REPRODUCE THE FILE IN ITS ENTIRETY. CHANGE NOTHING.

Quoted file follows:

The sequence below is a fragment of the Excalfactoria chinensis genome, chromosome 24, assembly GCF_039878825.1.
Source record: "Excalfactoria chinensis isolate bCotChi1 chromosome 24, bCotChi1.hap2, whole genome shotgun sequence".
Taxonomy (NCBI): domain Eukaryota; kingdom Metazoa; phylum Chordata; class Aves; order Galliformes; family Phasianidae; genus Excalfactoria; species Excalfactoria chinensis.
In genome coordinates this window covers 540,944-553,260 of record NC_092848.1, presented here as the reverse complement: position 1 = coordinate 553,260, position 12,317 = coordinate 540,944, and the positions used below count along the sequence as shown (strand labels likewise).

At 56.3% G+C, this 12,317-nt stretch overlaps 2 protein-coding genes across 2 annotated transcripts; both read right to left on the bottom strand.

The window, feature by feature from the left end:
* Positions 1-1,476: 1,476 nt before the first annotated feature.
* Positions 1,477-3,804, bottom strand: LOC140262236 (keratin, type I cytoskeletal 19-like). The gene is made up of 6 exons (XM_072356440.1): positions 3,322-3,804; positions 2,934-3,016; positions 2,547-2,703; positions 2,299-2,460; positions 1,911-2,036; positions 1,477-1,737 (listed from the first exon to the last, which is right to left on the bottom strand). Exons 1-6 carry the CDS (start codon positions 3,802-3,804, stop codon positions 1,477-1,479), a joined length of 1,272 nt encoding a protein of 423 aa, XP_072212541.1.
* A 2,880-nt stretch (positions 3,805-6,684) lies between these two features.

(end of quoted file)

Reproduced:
The sequence below is a fragment of the Excalfactoria chinensis genome, chromosome 24, assembly GCF_039878825.1.
Source record: "Excalfactoria chinensis isolate bCotChi1 chromosome 24, bCotChi1.hap2, whole genome shotgun sequence".
Taxonomy (NCBI): domain Eukaryota; kingdom Metazoa; phylum Chordata; class Aves; order Galliformes; family Phasianidae; genus Excalfactoria; species Excalfactoria chinensis.
In genome coordinates this window covers 540,944-553,260 of record NC_092848.1, presented here as the reverse complement: position 1 = coordinate 553,260, position 12,317 = coordinate 540,944, and the positions used below count along the sequence as shown (strand labels likewise).

At 56.3% G+C, this 12,317-nt stretch overlaps 2 protein-coding genes across 2 annotated transcripts; both read right to left on the bottom strand.

The window, feature by feature from the left end:
* Positions 1-1,476: 1,476 nt before the first annotated feature.
* Positions 1,477-3,804, bottom strand: LOC140262236 (keratin, type I cytoskeletal 19-like). The gene is made up of 6 exons (XM_072356440.1): positions 3,322-3,804; positions 2,934-3,016; positions 2,547-2,703; positions 2,299-2,460; positions 1,911-2,036; positions 1,477-1,737 (listed from the first exon to the last, which is right to left on the bottom strand). Exons 1-6 carry the CDS (start codon positions 3,802-3,804, stop codon positions 1,477-1,479), a joined length of 1,272 nt encoding a protein of 423 aa, XP_072212541.1.
* A 2,880-nt stretch (positions 3,805-6,684) lies between these two features.